On Aug. 30, 2019, Wilkinson authored a piece about roughly “150 Sub-Saharan illegal immigrants” who “breached the Spanish-Morocco border at Spain’s North African enclave of Ceuta.” The article’s subheading read: “Illegal immigration and invasion is becoming a worldwide phenomenon.” One day later he wrote another article headlined “INVASION: Migrants Storm Beach in United Kingdom.”
In a Sept. 12, 2019 article Wilkinson accused the “Mainstream Media” of “downplaying anti-white farm attacks” in South Africa. The belief that white South Africans, particularly white farmers, are being murdered as part of a “white genocide” is popular among white nationalists. In that article he also whitewashed South Africa’s apartheid-era flag as merely “Eurocentric,” and embedded a tweet by the Suidlanders, a South African white nationalist group.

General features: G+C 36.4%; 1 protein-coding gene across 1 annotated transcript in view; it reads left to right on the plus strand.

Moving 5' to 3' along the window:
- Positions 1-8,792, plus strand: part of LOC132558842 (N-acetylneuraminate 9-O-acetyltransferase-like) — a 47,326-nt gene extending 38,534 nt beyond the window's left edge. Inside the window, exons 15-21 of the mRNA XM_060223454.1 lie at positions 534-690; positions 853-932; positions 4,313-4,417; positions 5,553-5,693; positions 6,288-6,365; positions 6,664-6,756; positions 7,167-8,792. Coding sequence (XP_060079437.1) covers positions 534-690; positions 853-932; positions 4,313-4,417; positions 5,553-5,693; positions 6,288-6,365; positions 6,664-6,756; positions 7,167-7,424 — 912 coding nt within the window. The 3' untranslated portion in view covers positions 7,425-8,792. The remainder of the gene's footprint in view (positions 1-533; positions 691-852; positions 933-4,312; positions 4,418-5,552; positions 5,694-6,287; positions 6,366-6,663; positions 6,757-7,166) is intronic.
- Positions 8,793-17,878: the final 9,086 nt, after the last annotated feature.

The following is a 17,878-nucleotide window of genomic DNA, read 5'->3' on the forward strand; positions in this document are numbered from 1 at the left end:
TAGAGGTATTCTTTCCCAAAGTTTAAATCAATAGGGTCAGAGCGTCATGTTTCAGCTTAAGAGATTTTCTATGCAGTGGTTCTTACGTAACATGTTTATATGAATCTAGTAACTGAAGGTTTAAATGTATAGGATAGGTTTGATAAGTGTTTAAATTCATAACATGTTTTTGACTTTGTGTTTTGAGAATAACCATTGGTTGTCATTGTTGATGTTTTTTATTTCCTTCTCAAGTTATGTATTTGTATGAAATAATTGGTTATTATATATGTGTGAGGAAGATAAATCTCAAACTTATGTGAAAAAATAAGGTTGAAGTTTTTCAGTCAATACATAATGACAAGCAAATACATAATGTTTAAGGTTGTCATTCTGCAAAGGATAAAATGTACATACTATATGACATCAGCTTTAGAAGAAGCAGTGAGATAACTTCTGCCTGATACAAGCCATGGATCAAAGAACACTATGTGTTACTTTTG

As “Orwell & Goode’s” real identity spread across Twitter, his followers reacted with racist taunts and threats of violence. One sent photos of dead bodies to @WhiteRoseAFA via direct message on Twitter. But as his fans continue to impotently seethe, Wilkinson himself has pulled something of a disappearing act. Minutes after he was unmasked his Facebook, Twitter, and YouTube accounts were deactivated.
He even shut down his account on Alt-Censored — an obscure YouTube clone
And it’s unclear how long Wilkinson will continue to lie low. His last article for National File — in which he falsely accused president-elect Joe Biden of supporting gender confirmation surgery for transgender children as young as 8 — was published in late October. What is clear is that Wilkinson can no longer hide behind his inoffensive avatar and Internet memes. “Orwell & Goode” is Alex Wilkinson, and he can no longer hide behind a pseudonym.